I couldn't lose. If the editor had 2 pair, I had a straight.... After an hour I had all of the man's money, including his bank account. He was near tears, and begged to play one more hand.....Deed to his house, that he lived in with his new bride and baby. I refused. He accused me of trying to ruin him. I agreed to one last hand, figuring that I couldfold gracefully, allowing him to keep his house, and win back a bit of the money. He folded on the deal. I tried to get him to at least keep his deed, but he was a stubborn man, and swore he'd have a messenger run it over to the hotel first thing in the morning. Sam and I went to our rooms.
The next morning there was a knock on my door, and the bellman handed me an envelope.
I heard a few months later that the editor had taken up drinking heavily, got fired, and was living on the street.
To set the record straight, I had the deed sent to the editor's wife that same morning....
This is why I refuse to play even a friendly game of poker anymore....
I was part of the ruin of a good man.

Mrleft8
04-23-2007, 08:51 AM
The trip from Roanoke to Virginia beach was a 2 axel, 3 tire trip in my old Maxwell. I asked my cutie to go to the beach one day, and she told me she'd never even seen the ocean, and was very excited. Her father was a Baptist minister, and made me swear that I'd keep my hands to myself. Being an honest man I swore to keep my hands to myself. We set off early on Saturday morning, expecting to be at the beach by noon...
By noon we were at a garage in Spout Spring, watching the mechanic weld my rear axel back together. It broke about a mile past where I'd had to fix a flat tire. We were lucky that another car came along and gave us a lift to the garage. Not much else goes on in Spout Spring, but they do have a good mechanic.
By 4:30 we were in Sedley, fixing another flat tire, and I could almost smell the salt water.... My girl thought I was crazy, but she kept standing on the running board, trying to see over the tree tops to see if she could see the ocean.
We got to the beach just as the sun was sliding behind the trees. My girl was so excited that she couldn't stop talking. Running up to the road, and back down to the waters edge, terrified that a giant wave would come and drag her out to sea. She'd taken her shoes off, and her feet were caked in the fine white sand. "Like cake flour" she said over and over.
She'd packed some sandwiches and tea, which we ate sitting on a bench looking at the lights glinting off the water.
The axel broke again just outside of Richmond. My brother and aunt and uncle still lived there, and still operated the mill, so we paid a man to give us a ride up to my uncle's place. Now remember, there weren't so many phones in those days, so calling the preacher to tell him we were going to be a little bit late wasn't so easy. But my uncle had had a telephone installed a few months prior, and we managed to get a call through to the operator in Roanoke, who said she'd have her boy run a message over to the minister....
The next morning my brother picked us up early, and we took the broken axel down to the mill where the black man who took care of the mill machines was waiting for us. He welded it back together, and thanked us for getting him out of having to go to church! I think my brother gave him a quarter.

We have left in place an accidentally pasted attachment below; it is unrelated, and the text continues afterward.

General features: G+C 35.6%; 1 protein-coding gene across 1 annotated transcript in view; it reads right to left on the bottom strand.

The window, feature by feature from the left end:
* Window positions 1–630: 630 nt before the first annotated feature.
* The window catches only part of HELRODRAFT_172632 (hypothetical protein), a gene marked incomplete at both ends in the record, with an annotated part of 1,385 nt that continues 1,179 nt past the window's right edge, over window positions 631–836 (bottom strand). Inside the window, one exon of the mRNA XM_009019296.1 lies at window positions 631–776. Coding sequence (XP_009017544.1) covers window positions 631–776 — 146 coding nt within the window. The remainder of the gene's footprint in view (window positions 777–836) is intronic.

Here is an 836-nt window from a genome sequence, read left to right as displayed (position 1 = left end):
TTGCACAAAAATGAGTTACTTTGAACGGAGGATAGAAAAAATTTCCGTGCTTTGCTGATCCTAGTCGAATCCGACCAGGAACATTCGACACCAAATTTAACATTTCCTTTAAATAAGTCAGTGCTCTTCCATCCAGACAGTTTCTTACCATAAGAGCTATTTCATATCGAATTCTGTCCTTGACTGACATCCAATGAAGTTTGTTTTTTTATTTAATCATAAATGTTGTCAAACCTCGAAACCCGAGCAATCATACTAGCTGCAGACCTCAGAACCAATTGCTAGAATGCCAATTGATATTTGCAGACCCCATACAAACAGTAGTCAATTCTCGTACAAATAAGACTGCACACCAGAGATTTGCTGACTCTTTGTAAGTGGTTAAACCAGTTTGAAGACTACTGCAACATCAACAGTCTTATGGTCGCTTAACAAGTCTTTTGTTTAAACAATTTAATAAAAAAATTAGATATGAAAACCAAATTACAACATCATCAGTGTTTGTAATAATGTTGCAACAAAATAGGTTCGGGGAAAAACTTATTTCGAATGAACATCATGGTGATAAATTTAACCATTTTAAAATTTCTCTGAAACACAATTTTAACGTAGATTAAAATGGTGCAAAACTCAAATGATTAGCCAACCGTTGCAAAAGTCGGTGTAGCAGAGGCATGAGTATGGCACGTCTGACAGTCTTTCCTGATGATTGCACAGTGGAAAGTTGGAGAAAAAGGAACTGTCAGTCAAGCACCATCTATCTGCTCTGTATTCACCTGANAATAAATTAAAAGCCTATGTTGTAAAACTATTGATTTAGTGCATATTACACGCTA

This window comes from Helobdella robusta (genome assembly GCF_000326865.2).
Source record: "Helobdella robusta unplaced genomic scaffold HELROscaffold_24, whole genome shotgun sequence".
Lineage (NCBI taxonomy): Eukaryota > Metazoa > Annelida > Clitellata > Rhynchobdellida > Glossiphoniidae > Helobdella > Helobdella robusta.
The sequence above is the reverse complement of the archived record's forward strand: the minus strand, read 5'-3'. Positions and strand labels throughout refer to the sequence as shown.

We had the axel back on the car by noon. We had a basket of my aunt's fried chicken in the back seat, a big jar of sweet tea, and a smaller jar of clear liquid that my uncle had slipped to me when my aunt wasn't looking.
While I changed a flat tire on the side of the road outside of Goodview, my cutie pie had spread out a cloth and set up a nice looking picnic. Nothing like good fried chicken and sweet tea! Especially when you put j u s t a l i t t l e drop of the clear liquid into the tea to strengthen it just a bit....
We got back to the minister's house sometime after dark, and it was clear that he was none too pleased with me.
I sold that car to my brother, and bought a Tucker...

StevenBauer
04-23-2007, 03:35 PM
I don't know about the other knuckleheads here but I'm lovin' these stories! Keep dredging 'em up from the ol' memory bank. :)

Steven

S.V. Airlie
04-23-2007, 03:56 PM
These stories a great! keep them coming. I never knew my granfathers.. Both died in 1937 or 38... I wish I had known them.
So keep yours coming please.

Mrleft8
04-24-2007, 08:17 AM
Roy Koontz and I went fishing up in the Connecticut lakes in Quebec pretty often. Sometimes Sam Sieman would join us, but Sam lived on an island in the middle of Lake Temagami most of the summer, and was pretty hard to get ahold of.
We'd get a room at the [Royal] hotel and take off from there. We always had a guide, usually some local looking for a little extra money, but these guys knew the lakes. We'd spend a few days or a week out at the fishing camps with a bunch of other guys, some of whom we'd met before, sometimes complete strangers. It was pretty rough out there, but no real trouble unless some tramp came through trying to steal things. One time we took your mother when she was about 14 years old..... She was the only one who caught a fish that whole trip. The guide made a rule about women in the camp after that.
This time Roy and I were out for quite a while, I remember. We were down on the 3rd Connecticut lake, which was the most remote. You had to put a drop or 2 of kerosene in your morning shot of whiskey to keep the mosquitoes away. The Blackfles would eat you alive and then come back for more.